Policymakers and businesses on Sunday stressed the need for adopting technology and developing efficient value chain in agriculture and agro-processing sectors to attract foreign direct investment.
The country lags behind in marketing of agricultural products, adoption of technology and building up digital ecosystems in the sector despite strong agricultural outputs, they said at a virtual meeting on ‘FDI in priority sectors: value-added agriculture processing, digital ecosystems and green capital’.
The American Chamber of Commerce in Bangladesh (AmCham) arranged the programme in Dhaka.
Prime minister’s adviser on private sector industry and investment Salman F Rahman said that improved standards of agricultural products and agro-processing foods would be one of the important enabler in attracting FDI in the sectors.
Domestic market of the products is also huge and now the important thing is to ensure proper investment in total value chain, including in logistics, supply chain and distribution, to ensure fair price for producers.
Local and foreign investors should work together to grab the market of halal foods as the global market of halal foods is increasing exponentially, he said.
Investors from both the United States and Bangladesh can work together to identify the areas of cooperation in these sectors, particularly in agro-processing.
He said that waste management was a big problem the country was now facing and green capital might solve the problem in waste management, including recycling of waste from sectors such as plastic, IT and pharmaceuticals.
Bangladesh Investment Development Authority (BIDA) executive chairman Mohammad Sirazul Islam said that framing policy and talking about it would not be enough to attract foreign investors as they wanted effective implementation of the polices.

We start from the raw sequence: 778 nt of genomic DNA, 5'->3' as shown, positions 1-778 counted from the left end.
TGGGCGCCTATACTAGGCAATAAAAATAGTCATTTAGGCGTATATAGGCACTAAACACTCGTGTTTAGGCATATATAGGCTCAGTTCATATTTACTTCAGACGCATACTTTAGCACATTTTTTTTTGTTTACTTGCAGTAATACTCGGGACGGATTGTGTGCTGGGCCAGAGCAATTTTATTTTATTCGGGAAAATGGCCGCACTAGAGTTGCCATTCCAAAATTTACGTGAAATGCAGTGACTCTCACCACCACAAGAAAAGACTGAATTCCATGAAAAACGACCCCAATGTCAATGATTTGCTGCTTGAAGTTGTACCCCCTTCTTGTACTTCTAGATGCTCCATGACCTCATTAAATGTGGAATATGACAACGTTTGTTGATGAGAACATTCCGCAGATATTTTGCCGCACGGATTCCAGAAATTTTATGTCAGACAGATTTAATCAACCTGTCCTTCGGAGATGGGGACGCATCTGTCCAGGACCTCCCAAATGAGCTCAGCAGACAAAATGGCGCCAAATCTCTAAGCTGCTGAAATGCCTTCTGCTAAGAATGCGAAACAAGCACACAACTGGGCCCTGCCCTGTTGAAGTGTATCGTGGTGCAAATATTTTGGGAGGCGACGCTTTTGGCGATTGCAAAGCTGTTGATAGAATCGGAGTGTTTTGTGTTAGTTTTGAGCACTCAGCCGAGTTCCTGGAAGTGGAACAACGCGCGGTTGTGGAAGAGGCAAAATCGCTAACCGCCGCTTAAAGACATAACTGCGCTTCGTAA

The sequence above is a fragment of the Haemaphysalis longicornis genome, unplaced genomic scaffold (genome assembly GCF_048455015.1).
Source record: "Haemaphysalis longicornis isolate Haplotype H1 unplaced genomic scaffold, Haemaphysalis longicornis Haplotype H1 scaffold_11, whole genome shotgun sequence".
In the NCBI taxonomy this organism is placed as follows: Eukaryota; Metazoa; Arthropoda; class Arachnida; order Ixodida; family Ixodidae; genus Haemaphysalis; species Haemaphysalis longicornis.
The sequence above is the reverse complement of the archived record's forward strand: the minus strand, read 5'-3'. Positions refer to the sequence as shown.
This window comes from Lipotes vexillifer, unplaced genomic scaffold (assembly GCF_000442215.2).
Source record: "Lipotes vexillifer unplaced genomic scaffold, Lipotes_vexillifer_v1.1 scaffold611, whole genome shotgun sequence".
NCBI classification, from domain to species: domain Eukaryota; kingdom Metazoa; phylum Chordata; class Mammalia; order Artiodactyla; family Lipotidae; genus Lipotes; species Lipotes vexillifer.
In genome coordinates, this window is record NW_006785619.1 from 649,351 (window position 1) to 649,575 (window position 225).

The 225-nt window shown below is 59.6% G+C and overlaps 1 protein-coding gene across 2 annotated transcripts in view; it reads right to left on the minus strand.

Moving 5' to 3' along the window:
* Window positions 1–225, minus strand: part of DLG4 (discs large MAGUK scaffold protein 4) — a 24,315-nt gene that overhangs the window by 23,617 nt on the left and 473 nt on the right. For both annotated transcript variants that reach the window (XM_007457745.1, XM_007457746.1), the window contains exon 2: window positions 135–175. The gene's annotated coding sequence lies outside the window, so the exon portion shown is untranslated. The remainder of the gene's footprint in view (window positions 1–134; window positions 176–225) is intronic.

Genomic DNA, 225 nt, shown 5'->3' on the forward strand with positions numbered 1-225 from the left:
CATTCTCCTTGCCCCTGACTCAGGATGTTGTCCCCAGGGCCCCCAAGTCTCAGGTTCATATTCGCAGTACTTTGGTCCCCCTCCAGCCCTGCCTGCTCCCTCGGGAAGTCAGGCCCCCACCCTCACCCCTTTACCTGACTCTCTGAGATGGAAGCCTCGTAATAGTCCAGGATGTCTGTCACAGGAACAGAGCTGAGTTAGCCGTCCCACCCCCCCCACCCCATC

AmCham president Syed Ershad Ahmed said that only verbal assurance of policymakers and framing rules and laws would not allure FDI into the country.
Focus should be on an effective implementation of polices and rationalisation of corporate tax structure for attract more FDI in knowledge-based economy, he said.
Inadequate infrastructure and implementation inefficiency have made Bangladesh less attractive for FDI at least for the time being amid the COVID-19, he said.
Citibank Bangladesh country officer Shekar N Rajashekaran said that nobody knew about how big the agricultural market of Bangladesh which was the fourth largest rice producer and the fifth largest vegetable producing country in the world.
PepsiCo Bangladesh country manager Debasish Deb said that they started agricultural business, including selling seeds, farm machinery and setting up a mini-tuber production in tissue culture lab, in Bangladesh with local partner finding that the country had a strong agricultural economy.
SBK Tech Venture founder Sonia Bashir Kabir said that lack of technology and ecosystem was now a major impediment to the agriculture sector.
There are only three agritech startups in Bangladesh compared with 450 in India, she said.
Agritech, along with fintech, has a huge growth potential, she said, adding that there was lack of talents to run startups due to absence of proper mentorship programme.
US deputy chief of mission at Bangladesh embassy JoAnne Wagner also identified weak supply chain and inadequate storage facility as the major problems in agriculture and agro-processing industries.
US investors have identified a number of sectors, including agro-processing, ICT, light engineering and tourism, to invest in Bangladesh, she said.
She also emphasised image building of the country for attracting FDI.
AmCham vice-president Syed Mohammad Kamal, USTDA senior regional representative for South Asia at US embassy in India Mehnaz Ansari and International Finance Corporation senior country officer Nuzhat Anwar, among others, spoke at the programme.
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